11. 11. U.S. Solar Developments: •Top PV states: CA, AZ, NJ, NV, CO •Residential – gold rush for customers due to zero-down and favorable economics. •Solar Securitization: SolarCity sold $54 million solar-lease-backed notes in Nov 13 at 4.8% with investment grade of BBB+. •Easier financing and reduced capital costs (ABS, Yieldcos) reduces solar financing costs. Yieldcos: TerraForm Power (TERP), Abengoa Yield (ABY). •Federal ITC falls to 10% in 2017 from current 30%, leading to 2014-16 install rush to capture 5 cent LCOE advantage; but Deutsche Bank still expects 36 states at grid parity in 2017 with 10% ITC.
  12. 12. Solar Pricing – Polysilicon Has Stabilized Above $20/kg
  13. 13. Solar Pricing – Modules Have Stabilized Near 70¢/watt
  14. 14. Solar Cell Costs Have Dropped 99% Since 1970s
  15. 15. Steady Percentage Solar Cell Price Decline Due to Technology Advances and Scale Manufacturing
  16. 16. Solar Scientific Research Continues at Rapid Pace to Reduce Solar Costs and Increase Efficiency
  17. 17. Solar Pricing Dropped by Half in Past 3 Years to 12-14¢/kWh Source: “Cost of Energy Technologies,” by World Energy Council & Bloomberg Energy Finance Cost reductions shifting to balance of system costs, e.g., inverters, hardware, install, customer acquisition and financing costs.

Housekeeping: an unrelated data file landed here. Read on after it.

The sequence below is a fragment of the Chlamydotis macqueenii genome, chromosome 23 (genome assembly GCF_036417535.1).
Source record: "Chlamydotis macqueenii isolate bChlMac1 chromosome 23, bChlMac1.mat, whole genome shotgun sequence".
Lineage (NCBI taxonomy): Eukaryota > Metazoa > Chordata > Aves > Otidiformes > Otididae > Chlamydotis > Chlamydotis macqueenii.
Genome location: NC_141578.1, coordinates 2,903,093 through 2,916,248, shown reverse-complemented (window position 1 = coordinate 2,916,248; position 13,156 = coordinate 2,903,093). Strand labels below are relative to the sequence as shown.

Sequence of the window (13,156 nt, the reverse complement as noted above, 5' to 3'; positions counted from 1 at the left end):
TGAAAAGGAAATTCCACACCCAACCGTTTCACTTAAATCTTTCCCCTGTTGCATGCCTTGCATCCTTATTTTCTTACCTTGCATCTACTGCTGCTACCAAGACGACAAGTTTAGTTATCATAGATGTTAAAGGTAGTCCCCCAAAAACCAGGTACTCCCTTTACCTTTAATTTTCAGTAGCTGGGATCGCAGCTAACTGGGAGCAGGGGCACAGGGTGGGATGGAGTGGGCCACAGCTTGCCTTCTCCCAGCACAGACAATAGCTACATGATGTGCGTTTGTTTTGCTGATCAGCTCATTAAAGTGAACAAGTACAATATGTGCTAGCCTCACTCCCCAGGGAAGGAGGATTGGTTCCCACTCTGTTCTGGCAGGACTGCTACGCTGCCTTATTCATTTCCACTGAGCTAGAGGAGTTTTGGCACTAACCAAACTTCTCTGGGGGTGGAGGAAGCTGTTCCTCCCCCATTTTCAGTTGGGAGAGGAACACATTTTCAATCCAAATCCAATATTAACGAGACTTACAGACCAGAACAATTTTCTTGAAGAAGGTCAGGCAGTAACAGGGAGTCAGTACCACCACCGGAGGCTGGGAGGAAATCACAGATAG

18. 18. Many PV Markets Now Below Grid Parity Without Subsidies Source: “2014 Outlook: Let the Second Gold Rush Begin,” Deutsche Bank Solar Industry Update, 6-Jan-2014 Plus 10 U.S. states at grid parity (with subsidies) at 11-15 ¢/kWh: AZ, CA, CT, HI, NV, NH, NJ, NM, NY, VT.
  19. 19. Solar Shakeout Is Ending – Profit Margin Recovery
  20. 20. Solar Performance – Recovering After Shakeout
  21. 21. MAC Solar Index - Methodology • Global solar energy index of qualified solar stocks listed on exchanges in developed countries. • Passive index of qualified solar stocks – no stock picking. • Modified market cap weighting. • Liquidity minimums to add a stock: $150 million market cap and $2 million in average daily trading value. • Exposure Factor 1.0 for pure-play solar stocks (solar revenue above 2/3); Exposure factor of 0.5 for medium-play stocks (1/3 to 2/3 solar revenue) (AEIS, Abengoa Yield, China Singyes, 5N Plus). • Quarterly index review on third Friday of March, June, Sep, Dec.
  22. 22. Advantages of Index/ETF Over Individual Solar Stocks • Own the global solar sector in one trade – reduced transaction costs • Long track record – 6+ year history (launched in April 2008) • Dynamic Portfolio – add solar growth stocks and drop losers • Diversification – across geography, technology, value chain
  23. 23. Diversification Across Value Chain Manufacturer/Project Developer First Solar SunEdison Canadian Solar Yingli Green Energy Trina Solar Sunpower Hanergy Solar Group JinkoSolar JA Solar Holdings Shunfeng Photovoltaic China Singyes Solar Renesola Hanwha SolarOne Comtec Solar Systems Installer/Project Developer Solarcity Vivent Solar Polysilicon GCL-Poly Energy Holdings REC Silicon Daqo New Energy Thin Film Materials 5N Plus Capital Equipment Meyer Burger Technology Solar Panel Components Xinyi Solar Holdings Inverters SMA Solar Technology Advanced Energy Industries Enphase Energy YieldCos TerraForm Power Abengoa Yield
  24. 24. Diversification Across Geography By Company Headquarters: • China: 14 companies • North America: 8 companies • Europe: 5 companies By Stock Listing: •North America: 17 companies •Hong Kong: 6 companies •Europe: 4 companies
  25. 25. For More Information • Solar Sector Research at: www.macsolarindex.com • List of solar information sources at: www.macsolarindex.com/resources

×